Things that used to be considered "high class" that are now tacky

The first thing that comes to mind for me is chocolate fountains… maybe they’ve always been gross and tacky, I guess that’s up for debate. But when I was a kid, it seemed like the height of luxury to have a chocolate fountain at brunch. Now that they’re in every Golden Corral and available as an impulse purchase at Wal*Mart, it just kind of seems tacky.

What else fits the bill?

Ostentation in general.

Cigarette holders

Airline travel. It used to be elegant when hardly anyone could afford it. Now it’s a zoo.

I suppose the same could be said for rail travel a few generations ago.

Cigarette holders had a practical purpose - they kept a lady’s fingers, or gloves, from being stained with tobacco, in the days before filtered cigarettes.

Perhaps we have a different definition of “high-class”.

Chocolate fountains have never been “high class”. Can you picture an old-money couple having friends over and having a chocolate fountain? I can’t.

Chocolate fountains and other ostentatious methods of offering food or drink are something you see from the nouveau riche.

Linoleum flooring. When first invented this was the toast of the town. Now it’s seen as cheap flooring.

It’s a cheat to say “brick-sized cellphone,” right?

What the hell is “brick-sized cellophane”?

Yes, I read that several times before I got it right.

All black waitstaff?

How about plastic covered furniture? Maybe not so much “classy” as “nice” though.

Abercrombie & Fitch and Burberry come to mind as brands that’ve become rather de-gentrified over the years.

A few decades ago it was seen as cheap flooring. Now vinyl is the cheap flooring and real linoleum made from cork and linseed oil has made a comeback as green, trendy and upscale.

Well there you go. I can’t wait for brick sized cellphones to become trendy again.

Flamingo sculptures in your front lawn. Originally, they were made of brass, and signified that you were wealthy enough to afford a vacation in Florida. Now, nearly everyone can afford to travel to Florida, and plastic flamingos are considered the ultimate in tackiness.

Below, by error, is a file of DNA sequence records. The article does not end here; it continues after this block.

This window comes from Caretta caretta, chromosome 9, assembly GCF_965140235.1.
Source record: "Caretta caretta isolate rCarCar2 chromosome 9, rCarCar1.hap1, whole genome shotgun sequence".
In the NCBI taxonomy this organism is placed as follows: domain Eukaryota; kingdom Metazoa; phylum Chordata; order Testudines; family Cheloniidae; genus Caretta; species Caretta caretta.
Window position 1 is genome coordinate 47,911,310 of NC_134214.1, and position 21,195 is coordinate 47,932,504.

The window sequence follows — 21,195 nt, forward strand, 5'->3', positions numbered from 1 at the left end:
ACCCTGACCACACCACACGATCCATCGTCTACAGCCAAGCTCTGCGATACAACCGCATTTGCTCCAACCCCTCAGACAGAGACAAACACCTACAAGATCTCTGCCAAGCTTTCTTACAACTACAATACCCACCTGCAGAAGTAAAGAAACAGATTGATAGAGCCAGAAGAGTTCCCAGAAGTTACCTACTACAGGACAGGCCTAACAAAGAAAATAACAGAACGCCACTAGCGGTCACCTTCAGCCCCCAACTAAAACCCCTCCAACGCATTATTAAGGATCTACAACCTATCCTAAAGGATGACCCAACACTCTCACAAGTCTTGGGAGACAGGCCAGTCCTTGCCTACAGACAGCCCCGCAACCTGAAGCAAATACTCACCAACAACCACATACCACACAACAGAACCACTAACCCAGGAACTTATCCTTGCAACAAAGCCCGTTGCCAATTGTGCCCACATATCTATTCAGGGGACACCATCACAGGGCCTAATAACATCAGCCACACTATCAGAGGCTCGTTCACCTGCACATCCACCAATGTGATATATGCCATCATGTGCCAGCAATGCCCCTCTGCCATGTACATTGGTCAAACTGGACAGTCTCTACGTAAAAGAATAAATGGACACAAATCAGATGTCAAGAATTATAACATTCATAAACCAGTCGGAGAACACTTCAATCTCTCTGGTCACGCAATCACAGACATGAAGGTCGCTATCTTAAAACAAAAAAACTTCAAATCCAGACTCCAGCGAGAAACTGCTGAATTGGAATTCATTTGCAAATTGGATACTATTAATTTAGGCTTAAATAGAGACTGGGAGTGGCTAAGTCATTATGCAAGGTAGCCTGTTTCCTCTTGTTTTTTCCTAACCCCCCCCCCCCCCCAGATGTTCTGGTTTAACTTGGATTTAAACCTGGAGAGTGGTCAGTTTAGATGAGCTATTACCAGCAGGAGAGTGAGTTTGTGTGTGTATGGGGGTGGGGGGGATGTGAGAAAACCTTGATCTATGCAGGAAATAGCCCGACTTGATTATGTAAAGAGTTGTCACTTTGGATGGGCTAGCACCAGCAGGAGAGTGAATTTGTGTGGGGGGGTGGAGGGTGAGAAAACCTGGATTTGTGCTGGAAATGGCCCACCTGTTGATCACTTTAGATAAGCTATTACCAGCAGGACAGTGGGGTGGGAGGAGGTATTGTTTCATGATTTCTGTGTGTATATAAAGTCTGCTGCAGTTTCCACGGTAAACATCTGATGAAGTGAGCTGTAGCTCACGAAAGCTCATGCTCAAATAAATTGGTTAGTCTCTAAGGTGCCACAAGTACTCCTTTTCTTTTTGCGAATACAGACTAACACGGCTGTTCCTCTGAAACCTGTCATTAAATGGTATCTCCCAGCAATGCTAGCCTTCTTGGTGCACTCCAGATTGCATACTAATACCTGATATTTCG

In the movie Thunderball, the villain is very wealthy. He owns a big yacht. The crewmen all wear matching uniforms: t-shirts with the boat’s name silkscreened on their chests! In the 1960s, personalized t-shirts were expensive and rare. A decade later, they were cheap and common.

Some high-end fashion brands have a sort of parabolic trajectory- they start out upscale, become very popular and exclusive, and then as their trendy star dims, they start marketing successively to each level down, until they’re being sold at Kohl’s or Target or somewhere like that.

Pierre Cardin and Izod shirts come to mind…


How about graduations? College and high school are still kind of a big deal, but a fourth grade graduation ceremony? A preschool graduation ceremony?! (One of my employees got to do one of each last year.) High schools are increasingly pressured to let kids walk with their friends even if they haven’t completed all of the requirements yet. What used to be an accomplishment is just a photo op now.

Maybe Don Corleone at the wedding of his child…

[ Still, I read somewhere these old mafioso bandits in 20th century America favoured heavy Victoriania since that was the style in the mid-19th century Sicilian aristocrats’ houses they had stared at when small gardeners’ boys or whatever in the old country.

I guess Sicilian aristos might be unimpressed with chocolate fountains. ]

Oddly enough I was only reading the Wiki on Linoleum the other day, from a thread here.

Somehow it seems an odd invention, inspired by watching slowly jellifying linseed oil… Mr. Walton, the inventor lived to the age of 94.

*Walton also tried integrating designs into linoleum during the manufacturing stage, coming up with granite, marbled, and jaspé (striped) linoleum. For the granite variety, granules of various colours of linoleum cement were mixed together, before being hot-rolled. If the granules were not completely mixed before rolling, the result was marbled or jaspé patterns.
*I had not heard of the word jaspé before.

Basically, anything marketed to even the tiniest of mass markets, and demonstrates that through Advertising, has already lost it’s virtue and is now *déclassé.

*The very rich don’t buy advertised stuff. Those who make the best don’t need to hawk their wares. The sort of people who can afford such goods already know what is best made.

Possum dinner.

Voting Republican.